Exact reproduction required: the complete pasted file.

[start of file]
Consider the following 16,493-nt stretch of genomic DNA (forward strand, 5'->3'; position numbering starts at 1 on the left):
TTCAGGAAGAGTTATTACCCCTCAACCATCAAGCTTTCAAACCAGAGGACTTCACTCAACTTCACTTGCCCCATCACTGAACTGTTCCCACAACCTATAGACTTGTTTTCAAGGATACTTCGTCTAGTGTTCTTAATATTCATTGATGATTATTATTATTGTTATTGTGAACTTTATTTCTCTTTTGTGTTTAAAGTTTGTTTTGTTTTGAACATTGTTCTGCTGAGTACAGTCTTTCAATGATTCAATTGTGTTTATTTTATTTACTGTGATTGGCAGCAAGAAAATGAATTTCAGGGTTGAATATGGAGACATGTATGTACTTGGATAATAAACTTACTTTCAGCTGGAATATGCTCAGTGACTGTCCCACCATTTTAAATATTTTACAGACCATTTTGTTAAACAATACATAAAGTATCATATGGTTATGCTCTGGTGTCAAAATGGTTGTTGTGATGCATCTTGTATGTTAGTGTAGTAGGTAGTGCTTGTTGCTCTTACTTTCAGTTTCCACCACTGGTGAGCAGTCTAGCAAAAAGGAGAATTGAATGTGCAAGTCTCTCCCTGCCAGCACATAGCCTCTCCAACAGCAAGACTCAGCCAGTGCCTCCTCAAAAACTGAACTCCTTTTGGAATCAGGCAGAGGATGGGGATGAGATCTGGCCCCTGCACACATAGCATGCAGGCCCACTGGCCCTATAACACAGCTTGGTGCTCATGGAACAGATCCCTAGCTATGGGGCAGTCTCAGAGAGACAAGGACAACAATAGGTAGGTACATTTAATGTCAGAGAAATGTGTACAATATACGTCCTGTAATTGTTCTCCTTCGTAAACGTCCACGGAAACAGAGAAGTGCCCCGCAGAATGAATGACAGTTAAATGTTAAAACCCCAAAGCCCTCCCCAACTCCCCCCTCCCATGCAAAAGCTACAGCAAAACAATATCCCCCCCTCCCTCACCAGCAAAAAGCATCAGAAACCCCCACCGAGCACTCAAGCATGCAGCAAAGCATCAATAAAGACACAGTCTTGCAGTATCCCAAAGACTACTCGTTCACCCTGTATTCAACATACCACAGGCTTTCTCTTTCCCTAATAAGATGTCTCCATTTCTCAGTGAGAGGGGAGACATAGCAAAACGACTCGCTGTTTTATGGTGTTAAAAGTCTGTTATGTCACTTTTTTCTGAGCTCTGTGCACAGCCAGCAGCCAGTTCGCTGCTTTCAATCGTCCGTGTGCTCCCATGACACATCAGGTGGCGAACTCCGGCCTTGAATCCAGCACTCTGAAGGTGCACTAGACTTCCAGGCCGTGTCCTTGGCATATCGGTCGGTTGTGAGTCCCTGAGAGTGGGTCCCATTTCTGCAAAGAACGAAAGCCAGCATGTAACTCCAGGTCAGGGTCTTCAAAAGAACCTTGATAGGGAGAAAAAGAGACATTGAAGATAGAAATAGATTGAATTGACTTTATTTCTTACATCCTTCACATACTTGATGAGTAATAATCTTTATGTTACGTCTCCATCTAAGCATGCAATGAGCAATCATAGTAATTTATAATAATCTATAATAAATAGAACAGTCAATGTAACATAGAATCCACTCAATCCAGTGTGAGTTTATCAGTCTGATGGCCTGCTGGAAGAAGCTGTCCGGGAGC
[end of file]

Consider the following 16,493-nt stretch of genomic DNA (forward strand, 5'->3'; position numbering starts at 1 on the left):
TTCAGGAAGAGTTATTACCCCTCAACCATCAAGCTTTCAAACCAGAGGACTTCACTCAACTTCACTTGCCCCATCACTGAACTGTTCCCACAACCTATAGACTTGTTTTCAAGGATACTTCGTCTAGTGTTCTTAATATTCATTGATGATTATTATTATTGTTATTGTGAACTTTATTTCTCTTTTGTGTTTAAAGTTTGTTTTGTTTTGAACATTGTTCTGCTGAGTACAGTCTTTCAATGATTCAATTGTGTTTATTTTATTTACTGTGATTGGCAGCAAGAAAATGAATTTCAGGGTTGAATATGGAGACATGTATGTACTTGGATAATAAACTTACTTTCAGCTGGAATATGCTCAGTGACTGTCCCACCATTTTAAATATTTTACAGACCATTTTGTTAAACAATACATAAAGTATCATATGGTTATGCTCTGGTGTCAAAATGGTTGTTGTGATGCATCTTGTATGTTAGTGTAGTAGGTAGTGCTTGTTGCTCTTACTTTCAGTTTCCACCACTGGTGAGCAGTCTAGCAAAAAGGAGAATTGAATGTGCAAGTCTCTCCCTGCCAGCACATAGCCTCTCCAACAGCAAGACTCAGCCAGTGCCTCCTCAAAAACTGAACTCCTTTTGGAATCAGGCAGAGGATGGGGATGAGATCTGGCCCCTGCACACATAGCATGCAGGCCCACTGGCCCTATAACACAGCTTGGTGCTCATGGAACAGATCCCTAGCTATGGGGCAGTCTCAGAGAGACAAGGACAACAATAGGTAGGTACATTTAATGTCAGAGAAATGTGTACAATATACGTCCTGTAATTGTTCTCCTTCGTAAACGTCCACGGAAACAGAGAAGTGCCCCGCAGAATGAATGACAGTTAAATGTTAAAACCCCAAAGCCCTCCCCAACTCCCCCCTCCCATGCAAAAGCTACAGCAAAACAATATCCCCCCCTCCCTCACCAGCAAAAAGCATCAGAAACCCCCACCGAGCACTCAAGCATGCAGCAAAGCATCAATAAAGACACAGTCTTGCAGTATCCCAAAGACTACTCGTTCACCCTGTATTCAACATACCACAGGCTTTCTCTTTCCCTAATAAGATGTCTCCATTTCTCAGTGAGAGGGGAGACATAGCAAAACGACTCGCTGTTTTATGGTGTTAAAAGTCTGTTATGTCACTTTTTTCTGAGCTCTGTGCACAGCCAGCAGCCAGTTCGCTGCTTTCAATCGTCCGTGTGCTCCCATGACACATCAGGTGGCGAACTCCGGCCTTGAATCCAGCACTCTGAAGGTGCACTAGACTTCCAGGCCGTGTCCTTGGCATATCGGTCGGTTGTGAGTCCCTGAGAGTGGGTCCCATTTCTGCAAAGAACGAAAGCCAGCATGTAACTCCAGGTCAGGGTCTTCAAAAGAACCTTGATAGGGAGAAAAAGAGACATTGAAGATAGAAATAGATTGAATTGACTTTATTTCTTACATCCTTCACATACTTGATGAGTAATAATCTTTATGTTACGTCTCCATCTAAGCATGCAATGAGCAATCATAGTAATTTATAATAATCTATAATAAATAGAACAGTCAATGTAACATAGAATCCACTCAATCCAGTGTGAGTTTATCAGTCTGATGGCCTGCTGGAAGAAGCTGTCCGGGAGC